This work suggests a novel strategy to coat the caps and body of Au-nanorods (Au-NRs) with end-grafted polymer layers of different compositions by taking advantage of the different curvature of these two regions. A molecular theory was used to theoretically investigate the effect of local curvature and molecular architecture (intramolecular connectivity of the monomers) on the adsorption of polymer mixtures on cylindrical (Au-NR body) and spherical (Au-NR caps) surfaces. The adsorption process was systematically studied as a function of the backbone length, number and position of branches, quality of the solvent and total number of monomers of the polymer molecules in the mixture. The balance between repulsive forces and polymer-surface and polymer-polymer attractions governs the amount and composition of the adsorbed layer. This balance is in turn modulated by the architecture of the polymers, the curvature of the surface and the competition between the different polymers in the mixture for the available area. As a result, the equilibrium composition of the polymer layer on spheres and cylinders of the same radius differs, and in turn departs from that of the bulk solution. Curvature plays a major role: the available volume at a given distance from the surface is larger for spherical surfaces than for cylindrical ones, therefore the surface density of the bulkier (more branched) polymer in the mixture is larger on the Au-NR caps than on the Au-NR body. These results suggest that the combination of curvature at the nanoscale and tailored molecular architecture can confer anisotropic nanoparticles with spatially enriched domains and, therefore, lead to nanoconstructs with directional chemical interactions.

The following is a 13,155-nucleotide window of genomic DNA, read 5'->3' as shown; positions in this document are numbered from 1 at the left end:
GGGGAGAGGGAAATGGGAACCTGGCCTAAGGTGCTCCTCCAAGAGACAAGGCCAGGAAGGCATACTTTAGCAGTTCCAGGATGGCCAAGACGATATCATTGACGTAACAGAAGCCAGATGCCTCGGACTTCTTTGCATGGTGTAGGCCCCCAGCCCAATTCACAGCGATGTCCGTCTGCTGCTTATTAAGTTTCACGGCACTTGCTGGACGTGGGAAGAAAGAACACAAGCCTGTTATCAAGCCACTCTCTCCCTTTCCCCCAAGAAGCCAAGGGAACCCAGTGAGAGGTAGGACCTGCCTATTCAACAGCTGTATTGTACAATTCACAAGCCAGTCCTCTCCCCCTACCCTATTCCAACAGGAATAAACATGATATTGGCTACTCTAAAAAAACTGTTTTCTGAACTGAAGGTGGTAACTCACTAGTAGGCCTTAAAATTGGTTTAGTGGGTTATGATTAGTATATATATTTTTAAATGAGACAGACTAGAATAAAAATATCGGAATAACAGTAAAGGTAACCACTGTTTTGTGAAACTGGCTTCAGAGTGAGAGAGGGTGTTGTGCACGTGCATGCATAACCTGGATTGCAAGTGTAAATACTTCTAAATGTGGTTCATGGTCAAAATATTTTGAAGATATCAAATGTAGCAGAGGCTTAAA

ASJC Scopus subject areas
- Physical and Theoretical Chemistry